By Steve Lichtenstein
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I’ll say this about Nets general manager Billy King — he likes to make the offseason as exciting as the games.
Thursday was supposed to be about tinkering around the edges. The Nets had the 22nd pick in last night’s NBA Draft. Maybe they’d make a minor trade to move up or down or even add a late pick to fill out their bench. All eyes were on reserve MarShon Brooks’ locker.
With Brooklyn salary-capped out, no one expected any blockbusters like last year, when King acquired guard Joe Johnson and barely missed snaring All-Star center Dwight Howard before re-signing free agents Deron Williams, Brook Lopez, Gerald Wallace and Kris Humphries.
All told, King committed approximately $330 million of owner Mikhail Prokhorov’s fortune in player contracts last summer. It came with just one proviso—the Nets had better compete for a championship.
They couldn’t even get out of the first round of the playoffs.
Well, maybe King was feeling the pressure all the way from Russia, but there’s no doubt yesterday’s latest twist means he’s going all in on 2013-14.
The Nets reportedly have agreed in principle on a trade that would bring to Brooklyn two future Hall of Famers in Kevin Garnett and Paul Pierce plus backup guard Jason Terry from Boston. In return, the Nets have reportedly proffered Wallace, Humphries, Reggie Evans, Keith Bogans (if he agrees to a sign-and-trade) and Kris Joseph.
Oh, and the Nets’ first-round draft picks in 2014, 2016 and 2018.
King is betting his house (and office) on Brooklyn Black.
Excuse me for trying to contain my excitement for a minute — it’s hard to keep some perspective without getting too giddy from visualizing a starting five of Williams, Lopez, Johnson, Garnett and Pierce. It’s certainly going to be a fascinating experiment.
But one that won’t have a long shelf life. Garnett is 37 while Pierce and Terry are 35. They’ve tread a ton of basketball miles on those legs. While I won’t classify them as over-the-hill, their tanks are closer to E than F, with no possibility of refueling.
Garnett’s knees, in particular, pose a huge risk. In his six seasons as a Celtic, Garnett never eclipsed 71 games played. Former coach Doc Rivers regularly limited Garnett’s minutes in an attempt to keep him healthy for the playoffs.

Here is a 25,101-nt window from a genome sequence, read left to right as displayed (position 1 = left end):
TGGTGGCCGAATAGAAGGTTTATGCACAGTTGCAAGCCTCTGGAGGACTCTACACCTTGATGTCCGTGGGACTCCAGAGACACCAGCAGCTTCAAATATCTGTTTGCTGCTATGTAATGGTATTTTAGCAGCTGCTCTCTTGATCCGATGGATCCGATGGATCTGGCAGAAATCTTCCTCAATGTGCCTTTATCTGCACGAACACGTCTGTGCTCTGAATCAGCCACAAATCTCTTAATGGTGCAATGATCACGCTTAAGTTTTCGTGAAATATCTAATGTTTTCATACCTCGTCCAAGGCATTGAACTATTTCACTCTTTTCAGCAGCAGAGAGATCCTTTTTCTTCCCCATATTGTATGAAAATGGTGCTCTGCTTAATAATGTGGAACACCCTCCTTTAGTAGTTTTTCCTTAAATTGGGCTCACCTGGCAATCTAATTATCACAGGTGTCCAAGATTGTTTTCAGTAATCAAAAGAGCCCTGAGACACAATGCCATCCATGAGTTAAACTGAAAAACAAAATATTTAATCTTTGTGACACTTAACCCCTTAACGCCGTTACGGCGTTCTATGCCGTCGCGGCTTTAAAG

While King did incredibly well pawning off his dead wood/bad contracts in this deal and I can be convinced that the 2014 pick will likely be immaterial, who knows where the Nets will be in 2016 or 2018 when this core will have moved on?
And what about how this affects rookie coach Jason Kidd, who now has to integrate new (old?) parts to his design? This group isn’t exactly one that’s going to get out and run for 48 minutes. Not without frequent oxygen breaks.
We (I) didn’t have the patience to give Avery Johnson even half a season to wait for all those new players to gel last year before calling for the boot. If Kidd felt any pressure from unreasonable expectations a few days ago, wait until his first three-game losing streak.
Still, King couldn’t say no to this one.
With the Nets in luxury tax hell, King had very few chips to play. I give him (and Prokhorov, who has agreed to pay about $82.4 million in the next 12 months just for his starting five) credit for recognizing that the roster was incomplete and using creative means to fix it.
While Nets fans embraced the all-out efforts of players like Wallace and Evans, the simple fact was that the duo didn’t pose enough of an offensive threat to beat the elite teams in their conference. You can’t win consistently playing 3-or-4-on-5.
Garnett and Pierce can still make shots, with Pierce a significant upgrade over Wallace at making all those wide-open three-pointers. Meanwhile, Garnett will allow the Nets to play the same type of double-post defense that Chicago and Indiana employ.
Terry can be a short-term solution for replacing free agent-to-be C.J. Watson. He can play some point guard when Kidd wants to move Williams off the ball and he’ll have a few games where he can light it up from deep.
All three incoming players have survived the wars in the playoffs, bringing to Brooklyn the edge that the Nets so depressingly lacked in their seven-game loss to the Bulls.
King can now concentrate on putting the finishing touches on this canvas, hopefully getting Andray Blatche to re-sign and buying out Euro star Bojan Bogdanovic to support a bench that still boasts young players like Brooks, Mirza Teletovic, Toko Shengalia and Tyshawn Taylor. (I’m not going to include center Mason Plumlee, the Nets first-round pick last night, a player King must have selected as an homage to his mentor, Duke coach Mike Krzyzewski, in lieu of addressing his club’s perimeter shooting needs.).
The (near) future just got a whole lot brighter in Brooklyn. Prokhorov’s stated goal was an NBA title, and while that will always be a longshot as long as LeBron James reigns in the East, with one transaction (this trade becomes official on July 10–unless something happens that scuttles the deal—we’ve seen that happen to the Nets before), King will have moved the Nets up in class.
At least until the games that count are played.
For a FAN’s perspective of the Nets, Jets and the NHL, follow Steve on Twitter @SteveLichtenst1.
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